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  • compiled by Jeffrey Overstreet Copyright Christianity Today International
  • 2004 1 Jan

from Film Forum, 01/22/04

Martin Henderson and Ice Cube star in Torque, the latest adrenalin rush for speed lovers. In the tradition of—or should we say, "in the bad habit of"—The Fast and the Furious, Joseph Kahn's movie follows a biker named Ford on his quest to reunite with his girlfriend and to settle a score. But a nefarious drug dealer wants to get some expensive motorcycles back from the prodigal biker. When Ford refuses to play along, he finds himself in a fast-paced fight for his life.

Phil Boatwright (Movie Reporter) says, "Sadly, this genre is limited to rebellious heroes and stories that prefer their curves on the female form than on plotline structure. So while there is much eye candy in this action category, there's as much substance as in a mound of cotton candy. With its fast pacing, rapid editing … and weightless premise, Torque is like an MTV video on steroids."

Michael Elliott (Movie Parables) asks, "Who knew that it would be possible to 'dumb down' 2 Fast 2 Furious? Don't look to the acting. There's nothing there to see. Please don't look to the screenplay. It is an embarrassment of the first order. If there is one redeeming feature to this film, its the relatively short length (approximately 81 minutes)."

Bruce Donaldson (Movieguide) is disappointed that "the key 'stunts' are animated." He also criticizes the "simple story, undirected/uninspired acting, and the patented use of girlie-eye candy."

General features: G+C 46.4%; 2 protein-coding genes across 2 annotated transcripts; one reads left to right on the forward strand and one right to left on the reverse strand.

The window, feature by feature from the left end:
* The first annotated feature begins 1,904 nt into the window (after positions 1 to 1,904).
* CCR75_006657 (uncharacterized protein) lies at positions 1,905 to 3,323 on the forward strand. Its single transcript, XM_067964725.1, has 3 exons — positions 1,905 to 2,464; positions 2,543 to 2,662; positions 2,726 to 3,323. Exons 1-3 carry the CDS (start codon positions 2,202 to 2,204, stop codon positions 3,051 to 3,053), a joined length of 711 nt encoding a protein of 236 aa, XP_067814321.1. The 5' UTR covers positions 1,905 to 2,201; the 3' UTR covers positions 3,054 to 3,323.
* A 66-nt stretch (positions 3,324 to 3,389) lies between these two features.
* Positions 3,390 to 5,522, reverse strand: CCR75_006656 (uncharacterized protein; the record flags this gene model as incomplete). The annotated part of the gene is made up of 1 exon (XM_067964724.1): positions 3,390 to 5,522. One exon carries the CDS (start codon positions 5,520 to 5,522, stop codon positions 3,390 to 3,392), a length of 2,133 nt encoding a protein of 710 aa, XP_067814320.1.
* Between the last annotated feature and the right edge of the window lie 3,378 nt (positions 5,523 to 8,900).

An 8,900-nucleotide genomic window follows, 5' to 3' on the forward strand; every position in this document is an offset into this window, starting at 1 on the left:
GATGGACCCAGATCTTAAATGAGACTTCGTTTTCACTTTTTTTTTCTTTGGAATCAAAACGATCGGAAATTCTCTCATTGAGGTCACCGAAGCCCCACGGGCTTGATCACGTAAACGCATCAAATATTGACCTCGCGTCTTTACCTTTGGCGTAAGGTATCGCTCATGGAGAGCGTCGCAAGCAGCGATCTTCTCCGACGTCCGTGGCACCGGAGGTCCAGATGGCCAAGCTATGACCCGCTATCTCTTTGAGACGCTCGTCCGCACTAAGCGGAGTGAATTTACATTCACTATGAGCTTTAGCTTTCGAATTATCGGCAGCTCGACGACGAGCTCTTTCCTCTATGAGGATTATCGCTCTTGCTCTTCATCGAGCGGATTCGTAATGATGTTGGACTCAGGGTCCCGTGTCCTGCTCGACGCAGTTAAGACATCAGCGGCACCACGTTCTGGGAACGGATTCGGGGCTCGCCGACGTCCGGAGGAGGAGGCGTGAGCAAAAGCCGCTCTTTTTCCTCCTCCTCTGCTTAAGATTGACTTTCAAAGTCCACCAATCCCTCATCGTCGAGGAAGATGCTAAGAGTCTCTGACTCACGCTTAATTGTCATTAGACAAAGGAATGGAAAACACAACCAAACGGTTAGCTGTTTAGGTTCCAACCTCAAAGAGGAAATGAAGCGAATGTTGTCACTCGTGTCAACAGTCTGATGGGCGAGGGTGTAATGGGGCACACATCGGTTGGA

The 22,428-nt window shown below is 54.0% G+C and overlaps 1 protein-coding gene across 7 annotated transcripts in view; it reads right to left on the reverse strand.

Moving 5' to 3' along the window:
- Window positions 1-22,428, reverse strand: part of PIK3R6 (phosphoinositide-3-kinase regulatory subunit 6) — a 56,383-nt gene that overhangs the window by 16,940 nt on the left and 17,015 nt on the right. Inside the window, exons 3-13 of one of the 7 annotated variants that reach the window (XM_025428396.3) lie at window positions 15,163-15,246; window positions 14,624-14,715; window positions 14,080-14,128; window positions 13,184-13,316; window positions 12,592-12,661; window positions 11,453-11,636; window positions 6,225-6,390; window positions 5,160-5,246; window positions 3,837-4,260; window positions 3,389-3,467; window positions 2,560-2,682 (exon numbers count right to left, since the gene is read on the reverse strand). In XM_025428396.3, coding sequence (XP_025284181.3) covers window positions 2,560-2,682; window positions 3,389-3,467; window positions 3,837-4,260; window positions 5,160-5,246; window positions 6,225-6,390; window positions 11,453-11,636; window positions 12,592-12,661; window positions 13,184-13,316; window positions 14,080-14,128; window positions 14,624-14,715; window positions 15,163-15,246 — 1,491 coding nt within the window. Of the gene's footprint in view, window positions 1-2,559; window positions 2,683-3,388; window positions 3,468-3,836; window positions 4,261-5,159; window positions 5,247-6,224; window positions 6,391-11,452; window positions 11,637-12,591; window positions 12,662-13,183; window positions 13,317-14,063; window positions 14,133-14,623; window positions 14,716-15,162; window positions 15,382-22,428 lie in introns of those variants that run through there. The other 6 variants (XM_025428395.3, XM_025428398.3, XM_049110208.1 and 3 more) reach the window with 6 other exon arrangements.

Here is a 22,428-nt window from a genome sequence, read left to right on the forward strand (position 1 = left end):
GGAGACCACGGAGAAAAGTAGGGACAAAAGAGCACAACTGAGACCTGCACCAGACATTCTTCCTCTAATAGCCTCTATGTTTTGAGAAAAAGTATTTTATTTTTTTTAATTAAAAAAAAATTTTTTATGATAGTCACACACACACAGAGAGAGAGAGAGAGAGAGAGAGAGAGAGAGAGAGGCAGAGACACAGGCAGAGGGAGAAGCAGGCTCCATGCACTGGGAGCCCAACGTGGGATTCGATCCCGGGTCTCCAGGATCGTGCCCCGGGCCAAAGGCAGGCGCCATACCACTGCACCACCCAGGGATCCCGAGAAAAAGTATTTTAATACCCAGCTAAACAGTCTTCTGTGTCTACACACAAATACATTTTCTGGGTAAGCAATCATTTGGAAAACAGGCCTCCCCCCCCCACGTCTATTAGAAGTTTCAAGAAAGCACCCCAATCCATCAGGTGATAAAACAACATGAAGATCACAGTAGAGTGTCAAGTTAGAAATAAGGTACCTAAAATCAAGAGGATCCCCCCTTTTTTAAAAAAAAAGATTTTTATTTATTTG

Annabelle Robertson (Crosswalk) says the movie is "a visual thrill. The film's overt message—that we must do what's right, even if that costs us relationships and freedom—is a good one. But the means portrayed to get to that goal aren't very wise."

Anne Navarro (Catholic News Service) calls it "sleek but completely vacuous. In going for a cheap buzz, Kahn has stripped the film of a particular tension that convinces audiences that real danger lurks around that hairpin turn, which is where the thrill lies. With soap-opera names like Ford and Shane, the characters are every bit as artificial as the dopey dialogue that bloats the film."

Mainstream critics are throwing tomatoes here.

from Film Forum, 01/29/04

Reviewing Torque, Loren Eaton (Plugged In) says the fast-paced biker movie "is one of those films that really gets you thinking—about how sloppy it is. Why would a major motion picture studio create such an obviously and obnoxiously flawed work? Because large numbers of 24-going-on-12-year-old males always seem willing to shell out $7.50 to see scantily clad woman, violent clashes and super-slick racing action."